The attorney of the 22 women who are suing Browns quarterback Deshaun Watson released a statement Monday saying two of his clients spoke on the record for an upcoming episode of HBO's "Real Sports with Bryant Gumbel."
The episode will debut at 10 p.m. Tuesday, the same day Watson will participate in his first organized team activity practice with the Browns since they acquired him March 18 in a historic trade with the Houston Texans and gave him a five-year contract worth a record-setting $230 million fully guaranteed.
Two dozen women have accused Watson of sexual misconduct or sexual assault during massage appointments, and attorney Tony Buzbee represents 22 of them who have active civil lawsuits filed against Watson, who has repeatedly denied all wrongdoing and whose attorney, Rusty Hardin, detailed in a podcast that posted Monday why he believes his client is innocent and shouldn't be suspended by the NFL.
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"HBO approached us and asked if our clients would be willing to speak on the record for the Real Sports program," Buzbee said in the statement sent to the Beacon Journal. "As was the case with speaking with law enforcement and the NFL, we left the decision whether to speak publicly up to the clients themselves. Two chose to do so. These women are the most brave and courageous I’ve ever met. This firm is extremely proud to represent them.
"During the filming process, I was impressed with HBO’s diligence and insistence on fairness. Despite our requests, HBO refused to provide us before-hand the questions they intended to ask. And, I can tell you, hard questions were in fact asked — not only to our clients but to me as well. This firm has been trying and winning civil cases for twenty-five years; we are extremely confident in these cases.
"As each witness testifies in the pre-trial discovery process, the evidence against Deshaun Watson continues to mount. The walls, as they say, are closing in. We look forward to trying these cases in court as soon as practicable. We are very confident that, in the end, justice will be done."
HBO confirmed for the Beacon Journal that two of Watson's accusers will appear in the episode.
When the network announced the episode Friday, the news release gave the impression more than two accusers would be featured.
The initial announcement reads as follows: "Several women who have accused Deshaun Watson of sexual misconduct sit down for their first ever national TV interview. In the report, they detail the alleged abuse they suffered and share their reactions to Watson’s record-breaking $230 million contract with the Cleveland Browns. Soledad O’Brien reports. Producer: Max Gershberg."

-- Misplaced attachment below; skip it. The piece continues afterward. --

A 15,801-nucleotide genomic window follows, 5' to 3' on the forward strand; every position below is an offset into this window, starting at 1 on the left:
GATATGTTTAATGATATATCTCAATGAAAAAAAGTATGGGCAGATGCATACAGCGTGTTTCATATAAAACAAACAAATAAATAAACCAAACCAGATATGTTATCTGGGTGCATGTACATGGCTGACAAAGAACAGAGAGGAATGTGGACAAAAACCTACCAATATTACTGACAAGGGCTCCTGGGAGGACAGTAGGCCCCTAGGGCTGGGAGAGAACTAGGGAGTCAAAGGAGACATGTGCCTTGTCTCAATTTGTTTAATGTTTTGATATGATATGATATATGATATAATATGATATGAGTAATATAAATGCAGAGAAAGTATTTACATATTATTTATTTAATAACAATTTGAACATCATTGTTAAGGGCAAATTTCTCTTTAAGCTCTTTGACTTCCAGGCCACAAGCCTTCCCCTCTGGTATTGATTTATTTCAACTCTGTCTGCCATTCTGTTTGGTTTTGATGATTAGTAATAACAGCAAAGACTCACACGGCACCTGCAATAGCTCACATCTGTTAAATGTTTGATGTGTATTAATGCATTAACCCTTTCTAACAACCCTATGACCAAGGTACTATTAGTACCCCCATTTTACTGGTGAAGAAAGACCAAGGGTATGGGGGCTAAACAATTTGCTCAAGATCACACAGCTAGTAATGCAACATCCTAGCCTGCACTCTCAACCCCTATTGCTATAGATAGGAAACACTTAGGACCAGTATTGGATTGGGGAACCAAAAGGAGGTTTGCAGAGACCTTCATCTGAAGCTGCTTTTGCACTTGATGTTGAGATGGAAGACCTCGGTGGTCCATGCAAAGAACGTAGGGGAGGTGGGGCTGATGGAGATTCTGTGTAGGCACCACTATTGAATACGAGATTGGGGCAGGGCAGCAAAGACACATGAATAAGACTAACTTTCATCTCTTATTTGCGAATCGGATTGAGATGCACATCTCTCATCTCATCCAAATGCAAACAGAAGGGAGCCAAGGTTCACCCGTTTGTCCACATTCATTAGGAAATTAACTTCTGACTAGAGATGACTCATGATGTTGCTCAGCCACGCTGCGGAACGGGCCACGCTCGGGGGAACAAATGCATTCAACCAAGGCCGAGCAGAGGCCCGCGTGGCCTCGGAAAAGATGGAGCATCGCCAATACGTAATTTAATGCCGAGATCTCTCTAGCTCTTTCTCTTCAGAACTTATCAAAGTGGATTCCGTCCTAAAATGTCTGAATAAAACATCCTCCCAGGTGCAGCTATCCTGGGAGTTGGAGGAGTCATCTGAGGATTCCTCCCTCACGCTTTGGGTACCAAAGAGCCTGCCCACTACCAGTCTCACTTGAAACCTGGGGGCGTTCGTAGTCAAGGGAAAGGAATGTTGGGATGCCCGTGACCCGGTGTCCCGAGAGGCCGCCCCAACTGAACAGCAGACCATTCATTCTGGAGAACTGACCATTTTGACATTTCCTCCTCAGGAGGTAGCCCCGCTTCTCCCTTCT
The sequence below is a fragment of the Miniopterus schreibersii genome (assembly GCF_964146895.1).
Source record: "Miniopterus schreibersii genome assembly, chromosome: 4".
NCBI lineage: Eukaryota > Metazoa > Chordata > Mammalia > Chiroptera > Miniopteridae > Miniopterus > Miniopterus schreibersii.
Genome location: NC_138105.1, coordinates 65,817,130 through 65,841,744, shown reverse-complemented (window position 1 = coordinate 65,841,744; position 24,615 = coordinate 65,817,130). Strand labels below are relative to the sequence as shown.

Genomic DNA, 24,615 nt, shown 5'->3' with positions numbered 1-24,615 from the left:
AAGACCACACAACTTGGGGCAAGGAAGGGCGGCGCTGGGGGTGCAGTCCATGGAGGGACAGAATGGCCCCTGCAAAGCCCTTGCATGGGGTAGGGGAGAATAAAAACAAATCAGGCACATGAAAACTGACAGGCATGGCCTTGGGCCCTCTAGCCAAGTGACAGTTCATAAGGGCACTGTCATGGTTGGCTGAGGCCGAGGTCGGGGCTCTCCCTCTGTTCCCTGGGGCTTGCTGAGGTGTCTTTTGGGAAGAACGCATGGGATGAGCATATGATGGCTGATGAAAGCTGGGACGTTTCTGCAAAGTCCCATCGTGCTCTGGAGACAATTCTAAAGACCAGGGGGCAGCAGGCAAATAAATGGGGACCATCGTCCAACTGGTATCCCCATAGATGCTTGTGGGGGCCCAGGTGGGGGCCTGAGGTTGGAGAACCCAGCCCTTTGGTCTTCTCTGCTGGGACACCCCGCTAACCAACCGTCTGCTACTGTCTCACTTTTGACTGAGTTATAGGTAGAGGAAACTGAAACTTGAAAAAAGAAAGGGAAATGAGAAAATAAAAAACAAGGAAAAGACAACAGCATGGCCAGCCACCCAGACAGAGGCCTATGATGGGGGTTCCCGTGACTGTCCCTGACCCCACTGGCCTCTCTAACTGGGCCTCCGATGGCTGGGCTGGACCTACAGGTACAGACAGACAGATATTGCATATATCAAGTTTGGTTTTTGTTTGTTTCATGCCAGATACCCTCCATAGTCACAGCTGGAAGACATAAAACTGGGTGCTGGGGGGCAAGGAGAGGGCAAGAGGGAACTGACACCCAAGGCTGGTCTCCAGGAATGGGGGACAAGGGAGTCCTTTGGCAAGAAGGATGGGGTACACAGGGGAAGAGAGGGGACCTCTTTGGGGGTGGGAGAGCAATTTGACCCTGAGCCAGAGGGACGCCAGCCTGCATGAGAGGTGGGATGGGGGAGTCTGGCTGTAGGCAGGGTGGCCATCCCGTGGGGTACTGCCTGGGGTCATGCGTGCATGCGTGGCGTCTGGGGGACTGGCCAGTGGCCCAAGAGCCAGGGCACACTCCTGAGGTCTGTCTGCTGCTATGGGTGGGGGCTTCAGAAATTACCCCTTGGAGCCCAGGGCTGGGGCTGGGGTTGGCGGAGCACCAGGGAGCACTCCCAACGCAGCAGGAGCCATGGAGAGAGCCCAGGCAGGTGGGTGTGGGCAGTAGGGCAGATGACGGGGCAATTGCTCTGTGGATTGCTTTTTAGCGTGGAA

Although two women spoke on the record instead of several, it's a safe bet the NFL will be closely monitoring the HBO program.
Two Texas grand juries declined to indict Watson on 10 criminal complaints in March, yet the league could still suspend him under its personal conduct policy.
On an episode of "Between the Lines: A Podcast About Sports and the Law" hosted by Gabe Feldman, Hardin said he believes the decisions of the grand juries means Watson should not be suspended under the personal conduct policy.
"I've always assumed, all the publicity and everything," Hardin told Feldman, "it's going to be very hard for the NFL to have the courage to do what I think should be done, which is no finding.
"The grand jury returned no bills. ... A no bill means they cannot find probable cause that there is any evidence of a criminal conduct, and every type of allegation that the plaintiffs have made that would be potentially criminal conduct was rejected. One grand jury rejected nine, and another grand jury rejected No. 10.
"Our view as to whether there's any violation of the [NFL's] code of conduct is actually already decided by the grand jury."
On the podcast, Hardin maintained his stance that any sexual activity Watson had during the massages was consensual.
"Deshaun in his depositions has said — and I believe him — that there was only sexual activity in three of the 22 lawsuits," Hardin said, "and in none of the sexual activities was it forced.
"That's what he very believably insists on, and I think the evidence is going to show that."
Hardin did not return a voicemail from the Beacon Journal early Monday afternoon seeking comment about whether he or Watson were interviewed by HBO.
But a spokesperson for Hardin told the Beacon Journal by phone Watson declined to be interviewed by HBO because of the NFL's ongoing investigation. One of the attorneys in Hardin's law firm, Leah Graham, conducted a brief interview with the network Monday, the spokesperson said.
Watson was interviewed by NFL officials last week in Houston before hosting more than 20 teammates for bonding time and workouts in the Bahamas through the weekend.
Hardin said on the podcast Watson and his attorneys met with the league for three days. Hardin also reiterated to Feldman two points he made last week: the NFL wants another meeting with his client, and the attorney believes the league has a desire to make a decision this summer on whether it will suspend Watson.
"[The NFL officials have] indicated they want to continue to do some more questioning," Hardin said on Feldman's podcast. " ... I don't have a deadline. I'd suspect that the NFL wants to conclude their investigation sometime this summer. But whether that is June or whether that's August or July, I have no idea."
Obviously, the potential exists for what is said on HBO to give rise to further questions.
Nate Ulrich can be reached at email@example.com.
This article originally appeared on Akron Beacon Journal: Two of Browns QB Deshaun Watson's accusers to appear on HBO